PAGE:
I’ve used the term virtual on purpose. Why? Well, here is where the relationship between money and entitlement comes into play. Money, in large quantities, represents the idea that, in some future economy, I will be able (allowed) to participate (consume) goods and services (which in my mind truly equated to the sense of entitlement). Don’t get me wrong: for many examples (such as my ability to save money for a while to then buy something I couldn’t afford with a single pay check, such as a car or even a house) this actually seems like (and probably is) a wonderful concept. However, when money is used (or abused?) to generate this “all-purpose” feeling of owning a card blanche (entitlement!) that, in the future, I will be able to simply “use up” goods and services (which still need to be produced for me or be made available to me by someone!), I think that this no longer represents an aspect that was originally meant to be linked to currency (an all-purpose means of exchanging goods and services in the present). And a strong inequality in the distribution of wealth might even be considered a form of slavery (those with little to no money would be forced to produce goods and services for those with more of it, simply to partake in the economy at all, even if they cannot even meet their basic needs with the outcome!).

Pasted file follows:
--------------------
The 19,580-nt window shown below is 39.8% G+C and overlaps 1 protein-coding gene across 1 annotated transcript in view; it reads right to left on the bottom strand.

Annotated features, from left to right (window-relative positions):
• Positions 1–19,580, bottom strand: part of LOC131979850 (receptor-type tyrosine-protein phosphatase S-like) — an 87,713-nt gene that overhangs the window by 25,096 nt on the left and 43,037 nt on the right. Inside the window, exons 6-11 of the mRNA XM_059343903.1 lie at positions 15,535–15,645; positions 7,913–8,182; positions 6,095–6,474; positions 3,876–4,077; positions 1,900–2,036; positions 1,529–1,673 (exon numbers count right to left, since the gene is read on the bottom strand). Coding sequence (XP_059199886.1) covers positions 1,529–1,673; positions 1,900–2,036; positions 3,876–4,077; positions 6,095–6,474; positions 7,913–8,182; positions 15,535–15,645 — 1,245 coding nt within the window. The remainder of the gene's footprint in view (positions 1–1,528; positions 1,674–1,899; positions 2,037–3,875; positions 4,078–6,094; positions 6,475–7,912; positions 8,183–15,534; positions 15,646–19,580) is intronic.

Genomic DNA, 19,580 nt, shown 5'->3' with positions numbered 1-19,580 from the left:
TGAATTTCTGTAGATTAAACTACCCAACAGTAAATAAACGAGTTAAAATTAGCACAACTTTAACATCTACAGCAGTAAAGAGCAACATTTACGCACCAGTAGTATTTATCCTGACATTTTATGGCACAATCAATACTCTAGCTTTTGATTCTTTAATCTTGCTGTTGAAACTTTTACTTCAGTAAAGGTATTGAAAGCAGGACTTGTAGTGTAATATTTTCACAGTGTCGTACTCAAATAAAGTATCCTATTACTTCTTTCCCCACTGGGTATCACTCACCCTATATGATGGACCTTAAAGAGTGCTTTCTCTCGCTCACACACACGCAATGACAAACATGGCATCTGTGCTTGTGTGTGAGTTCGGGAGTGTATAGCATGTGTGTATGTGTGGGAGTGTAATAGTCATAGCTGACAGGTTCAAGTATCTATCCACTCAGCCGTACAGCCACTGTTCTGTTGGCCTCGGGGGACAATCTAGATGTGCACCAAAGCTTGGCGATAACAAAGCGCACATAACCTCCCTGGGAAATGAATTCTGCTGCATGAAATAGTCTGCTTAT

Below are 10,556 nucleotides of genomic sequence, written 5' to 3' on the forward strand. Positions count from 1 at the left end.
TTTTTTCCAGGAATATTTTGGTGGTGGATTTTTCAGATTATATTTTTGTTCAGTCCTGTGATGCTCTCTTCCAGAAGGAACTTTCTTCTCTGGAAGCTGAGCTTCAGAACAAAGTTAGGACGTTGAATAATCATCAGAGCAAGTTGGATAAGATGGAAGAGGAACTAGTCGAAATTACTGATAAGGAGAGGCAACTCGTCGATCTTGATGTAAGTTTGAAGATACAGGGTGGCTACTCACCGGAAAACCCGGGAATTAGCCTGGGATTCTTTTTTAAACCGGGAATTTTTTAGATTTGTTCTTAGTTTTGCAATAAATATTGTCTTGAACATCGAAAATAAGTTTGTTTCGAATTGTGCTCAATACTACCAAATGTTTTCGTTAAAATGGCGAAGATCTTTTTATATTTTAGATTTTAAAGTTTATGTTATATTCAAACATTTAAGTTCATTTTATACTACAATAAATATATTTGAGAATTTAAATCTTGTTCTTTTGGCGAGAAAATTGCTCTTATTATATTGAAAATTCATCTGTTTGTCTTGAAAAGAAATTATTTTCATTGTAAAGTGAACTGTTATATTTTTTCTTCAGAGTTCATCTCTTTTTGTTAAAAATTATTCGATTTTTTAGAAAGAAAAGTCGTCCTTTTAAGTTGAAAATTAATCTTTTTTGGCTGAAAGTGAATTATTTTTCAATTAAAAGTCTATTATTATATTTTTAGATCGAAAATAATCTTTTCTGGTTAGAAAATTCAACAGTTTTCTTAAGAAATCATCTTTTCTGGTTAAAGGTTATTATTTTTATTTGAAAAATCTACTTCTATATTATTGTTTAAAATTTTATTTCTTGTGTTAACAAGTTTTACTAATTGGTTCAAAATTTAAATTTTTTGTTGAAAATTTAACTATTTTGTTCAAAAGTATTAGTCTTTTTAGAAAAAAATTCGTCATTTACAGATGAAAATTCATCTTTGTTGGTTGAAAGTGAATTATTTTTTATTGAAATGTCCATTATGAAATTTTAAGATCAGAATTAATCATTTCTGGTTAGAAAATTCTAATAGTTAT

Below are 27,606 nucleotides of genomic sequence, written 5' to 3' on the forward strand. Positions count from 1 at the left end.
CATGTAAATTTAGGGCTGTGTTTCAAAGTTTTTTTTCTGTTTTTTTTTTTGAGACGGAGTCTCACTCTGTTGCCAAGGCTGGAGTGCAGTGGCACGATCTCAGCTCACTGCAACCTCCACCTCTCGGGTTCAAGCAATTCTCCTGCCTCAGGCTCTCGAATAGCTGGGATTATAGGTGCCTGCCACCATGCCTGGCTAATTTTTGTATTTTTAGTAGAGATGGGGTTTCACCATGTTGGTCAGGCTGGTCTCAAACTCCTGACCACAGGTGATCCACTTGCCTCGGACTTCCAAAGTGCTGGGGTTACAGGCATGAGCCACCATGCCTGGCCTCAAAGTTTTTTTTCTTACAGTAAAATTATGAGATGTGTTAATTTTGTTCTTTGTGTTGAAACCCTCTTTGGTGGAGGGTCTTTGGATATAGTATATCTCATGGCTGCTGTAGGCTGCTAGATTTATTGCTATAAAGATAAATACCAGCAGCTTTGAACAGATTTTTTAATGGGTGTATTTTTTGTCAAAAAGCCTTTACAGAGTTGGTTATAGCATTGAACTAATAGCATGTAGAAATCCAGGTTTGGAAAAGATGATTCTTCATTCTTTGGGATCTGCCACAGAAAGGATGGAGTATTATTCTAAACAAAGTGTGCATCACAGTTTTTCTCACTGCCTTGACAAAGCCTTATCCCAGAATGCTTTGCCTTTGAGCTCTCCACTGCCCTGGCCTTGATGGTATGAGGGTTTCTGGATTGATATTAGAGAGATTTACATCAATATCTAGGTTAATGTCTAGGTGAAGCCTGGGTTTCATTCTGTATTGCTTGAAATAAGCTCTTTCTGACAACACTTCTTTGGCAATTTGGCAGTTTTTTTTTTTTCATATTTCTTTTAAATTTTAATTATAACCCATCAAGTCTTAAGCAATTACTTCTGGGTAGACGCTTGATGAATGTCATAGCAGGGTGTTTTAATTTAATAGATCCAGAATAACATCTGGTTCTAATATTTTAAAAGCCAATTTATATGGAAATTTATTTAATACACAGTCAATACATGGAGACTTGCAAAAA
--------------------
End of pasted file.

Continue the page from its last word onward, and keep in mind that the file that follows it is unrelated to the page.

The major reason for this discrepancy is that, through the market (where goods are priced based on supply and demand as well as the overall amount of wealth and debt in existence, which truly are two sides of one and the same coin), the amount of money required to buy any given good changes over time, and thus the amount of goods and services I am able to obtain with whatever wealth I have accumulated is not fixed (which, if that were true, would then indeed represent some entitlement!) but variable. So, as much as having (a lot of) money might seem like giving a wealthy person a sense of safety, this sense will only be experienced for as long as money doesn’t lose (much of) its value.

Two major problems now combine into a mix which, unless either problem is at least lessened in its impact, I would argue make it almost inevitable that any economy based on a free market and a monetary system where making money available (central bank lending) comes at a cost (interest), will eventually experience a near-fatal episode: